In an epoch, moreover, when egalitarianism is quickly expanding, when the whole earth is menaced by uniformity, it is comforting to recall that mankind has progressed owing to difference rather than to sameness, owing, not to similitude, but to variation. It is fissure rather than attachment that has furthered evolution; it has been from dissimilarity rather than similarity that the richest cultures have emerged. Even in the most monotonous or regimented community it has been the exceptional rather than the ordinary individual who has assumed leadership and invented progress. Warmly as I advocate equality of opportunity, I do not believe that all men are created equal or that a society based upon such a fallacy will advance very far in the pursuit of happiness. To me it appears wholly insufficient to construct a system by which the individual will be protected against fear and want. The ideal society, while providing safety, should also furnish opportunities for the expression of idiosyncrasy, the enjoyment of differing pleasures, and the embellishment of life. Those types of civility which seek to further such purposes are “good” types: whereas those which seek to forbid or cramp such opportunities are “bad.” Our social conscience, our hatred of social injustice, are admirable innovations: it would be sad were they to make us dull. The study of manners may correct or delay this tendency.
From Chapter 2: Chou-Li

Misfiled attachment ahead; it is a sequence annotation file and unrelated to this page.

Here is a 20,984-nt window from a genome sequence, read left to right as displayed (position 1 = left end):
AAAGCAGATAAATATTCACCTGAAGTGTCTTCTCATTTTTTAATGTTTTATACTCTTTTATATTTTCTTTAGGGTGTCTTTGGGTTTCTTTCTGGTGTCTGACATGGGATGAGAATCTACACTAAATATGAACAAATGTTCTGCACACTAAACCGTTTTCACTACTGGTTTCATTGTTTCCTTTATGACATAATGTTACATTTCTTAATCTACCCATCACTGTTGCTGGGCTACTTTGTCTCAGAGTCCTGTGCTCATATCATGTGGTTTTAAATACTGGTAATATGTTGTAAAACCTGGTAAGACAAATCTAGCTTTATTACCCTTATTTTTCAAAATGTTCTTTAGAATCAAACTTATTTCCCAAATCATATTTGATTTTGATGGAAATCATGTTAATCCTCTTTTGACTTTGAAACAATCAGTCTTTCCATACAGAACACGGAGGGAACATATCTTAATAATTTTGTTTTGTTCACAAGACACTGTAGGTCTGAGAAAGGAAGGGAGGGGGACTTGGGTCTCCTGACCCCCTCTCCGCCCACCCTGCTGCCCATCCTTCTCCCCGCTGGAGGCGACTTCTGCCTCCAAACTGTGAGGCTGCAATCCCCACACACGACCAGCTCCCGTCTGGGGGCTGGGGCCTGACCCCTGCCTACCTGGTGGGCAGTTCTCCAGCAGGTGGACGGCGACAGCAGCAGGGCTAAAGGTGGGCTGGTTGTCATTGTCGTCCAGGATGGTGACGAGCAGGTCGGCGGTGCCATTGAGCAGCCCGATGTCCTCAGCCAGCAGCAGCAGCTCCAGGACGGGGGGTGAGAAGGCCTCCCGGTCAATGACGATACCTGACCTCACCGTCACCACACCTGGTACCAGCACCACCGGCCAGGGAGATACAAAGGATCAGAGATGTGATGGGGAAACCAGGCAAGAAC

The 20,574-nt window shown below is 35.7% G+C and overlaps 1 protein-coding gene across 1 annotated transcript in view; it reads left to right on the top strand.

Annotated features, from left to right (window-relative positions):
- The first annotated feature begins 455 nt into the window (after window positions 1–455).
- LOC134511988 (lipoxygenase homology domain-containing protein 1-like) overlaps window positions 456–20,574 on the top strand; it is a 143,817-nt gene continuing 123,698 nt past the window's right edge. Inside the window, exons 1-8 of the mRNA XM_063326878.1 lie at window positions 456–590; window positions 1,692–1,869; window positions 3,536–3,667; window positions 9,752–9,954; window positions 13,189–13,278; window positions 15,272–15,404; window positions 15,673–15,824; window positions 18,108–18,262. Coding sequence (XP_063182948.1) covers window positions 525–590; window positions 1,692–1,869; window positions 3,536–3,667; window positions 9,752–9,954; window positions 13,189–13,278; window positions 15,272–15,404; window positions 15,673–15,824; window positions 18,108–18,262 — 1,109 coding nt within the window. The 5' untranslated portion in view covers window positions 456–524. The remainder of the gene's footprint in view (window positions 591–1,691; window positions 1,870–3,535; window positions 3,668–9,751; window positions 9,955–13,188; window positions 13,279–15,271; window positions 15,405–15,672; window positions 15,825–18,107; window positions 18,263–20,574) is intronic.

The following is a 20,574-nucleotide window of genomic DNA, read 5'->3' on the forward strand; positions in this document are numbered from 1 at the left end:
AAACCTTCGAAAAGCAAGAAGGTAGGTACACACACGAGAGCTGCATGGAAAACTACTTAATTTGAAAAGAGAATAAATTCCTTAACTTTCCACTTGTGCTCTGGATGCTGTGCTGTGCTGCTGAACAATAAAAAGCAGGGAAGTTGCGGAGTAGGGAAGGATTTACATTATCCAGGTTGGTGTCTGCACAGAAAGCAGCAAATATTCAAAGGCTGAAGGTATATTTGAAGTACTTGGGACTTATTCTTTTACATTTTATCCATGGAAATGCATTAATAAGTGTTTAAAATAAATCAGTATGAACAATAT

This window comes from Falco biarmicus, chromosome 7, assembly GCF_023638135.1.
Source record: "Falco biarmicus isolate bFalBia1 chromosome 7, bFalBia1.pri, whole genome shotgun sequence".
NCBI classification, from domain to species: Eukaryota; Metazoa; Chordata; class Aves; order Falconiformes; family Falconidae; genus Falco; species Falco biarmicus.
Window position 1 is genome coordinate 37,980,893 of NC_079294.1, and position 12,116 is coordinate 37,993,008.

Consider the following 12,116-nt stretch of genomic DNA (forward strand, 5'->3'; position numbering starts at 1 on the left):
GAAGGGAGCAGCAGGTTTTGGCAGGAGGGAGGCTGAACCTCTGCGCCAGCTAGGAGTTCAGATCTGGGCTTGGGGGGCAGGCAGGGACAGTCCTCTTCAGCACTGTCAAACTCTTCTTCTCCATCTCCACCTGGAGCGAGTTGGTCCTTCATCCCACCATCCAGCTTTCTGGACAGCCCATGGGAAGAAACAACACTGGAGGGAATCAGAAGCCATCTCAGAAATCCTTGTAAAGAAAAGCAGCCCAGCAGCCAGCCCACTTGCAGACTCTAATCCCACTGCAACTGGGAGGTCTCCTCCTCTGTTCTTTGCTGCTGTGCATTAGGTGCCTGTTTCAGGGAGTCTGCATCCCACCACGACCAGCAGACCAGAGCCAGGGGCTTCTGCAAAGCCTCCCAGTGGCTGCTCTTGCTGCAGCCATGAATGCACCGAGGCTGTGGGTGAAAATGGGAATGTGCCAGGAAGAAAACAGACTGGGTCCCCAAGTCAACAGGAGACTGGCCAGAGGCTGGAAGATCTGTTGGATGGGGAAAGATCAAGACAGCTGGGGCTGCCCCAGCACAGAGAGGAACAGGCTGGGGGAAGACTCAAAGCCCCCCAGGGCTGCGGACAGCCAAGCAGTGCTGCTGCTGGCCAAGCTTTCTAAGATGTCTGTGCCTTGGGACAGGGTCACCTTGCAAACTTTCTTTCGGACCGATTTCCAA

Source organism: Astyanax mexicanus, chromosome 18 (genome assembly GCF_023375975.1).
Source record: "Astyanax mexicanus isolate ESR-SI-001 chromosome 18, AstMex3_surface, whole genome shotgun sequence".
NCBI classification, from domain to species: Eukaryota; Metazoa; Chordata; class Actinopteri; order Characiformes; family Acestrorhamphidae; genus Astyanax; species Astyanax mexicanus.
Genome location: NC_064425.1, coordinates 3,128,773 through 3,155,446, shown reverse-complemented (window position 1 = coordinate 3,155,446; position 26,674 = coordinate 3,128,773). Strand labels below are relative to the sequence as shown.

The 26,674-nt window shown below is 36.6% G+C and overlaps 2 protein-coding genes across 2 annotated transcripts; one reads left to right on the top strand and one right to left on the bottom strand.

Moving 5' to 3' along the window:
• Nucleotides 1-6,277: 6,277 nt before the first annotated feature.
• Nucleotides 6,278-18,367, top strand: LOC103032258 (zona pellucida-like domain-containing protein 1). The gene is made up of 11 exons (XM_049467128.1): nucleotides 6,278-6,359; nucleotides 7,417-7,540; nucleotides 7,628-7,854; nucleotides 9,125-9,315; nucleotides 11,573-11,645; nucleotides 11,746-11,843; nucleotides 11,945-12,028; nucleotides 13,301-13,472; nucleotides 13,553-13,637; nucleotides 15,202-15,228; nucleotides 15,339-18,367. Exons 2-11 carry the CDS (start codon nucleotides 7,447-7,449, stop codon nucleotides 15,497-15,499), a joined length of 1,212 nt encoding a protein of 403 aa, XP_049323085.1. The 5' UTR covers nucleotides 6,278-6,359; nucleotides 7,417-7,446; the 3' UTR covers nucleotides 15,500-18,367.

When I was a very little boy, I was taken by my father to witness the ceremony of the Selamlik, performed by the then Ottoman Sultan, Abdul Hamid. The diplomatists and their guests were accommodated for the occasion in the upper room of a small kiosk looking down upon the strip of road which separated the park of Yildiz from the Hamidieh Mosque. The space between the gate of the park and the steps of the mosque was packed with soldiers guarding the short lane through which the Sultan was to drive. We were given coffee and sweetmeats while we waited and frequent courtesies were exchanged between the diplomatists and the Court officials by whom they were being entertained. As I munched my macaroon, I was startled by the blare of trumpets and by the brisk triple sound of soldiers presenting arms. The iron gates that led from the park were swung open by servitors in scarlet liveries; in front of the gate were grouped the members of the Turkish Cabinet, arrayed in heavy uniforms with frontages of gold. A neat little victoria emerged from the arch of the gate and seated in it was a hunched figure, whose dyed hair and beard were the color of mahogany and whose haggard cheeks were white under a scarlet fez. The troops yelled in unison: “Many years to our Padishah;” the bands burst into some metallic tune; and the victoria at a smart trot proceeded towards the steps of the mosque some two hundred yards distant. It was then that I noticed that the members of the Cabinet had each taken a strap or cord attached to the carriage and were running beside it, their legs moving rapidly. Middle-aged they were most of them, and a few were demonstrably old. I was shocked by this exhibition and enquired of my father whether it was right that elderly gentlemen should be expected to run beside the carriage of the Caliph. He assured me that it was not right. And thus, when twenty years later, I was again in Constantinople and happened to catch sight of Abdul Hamid pacing the terrace of Beylerbey as a prisoner under heavy guard and looking like a crushed rook, my sympathy was not as acute as that which ought to be aroused by fallen greatness or by aged monarchs under duress.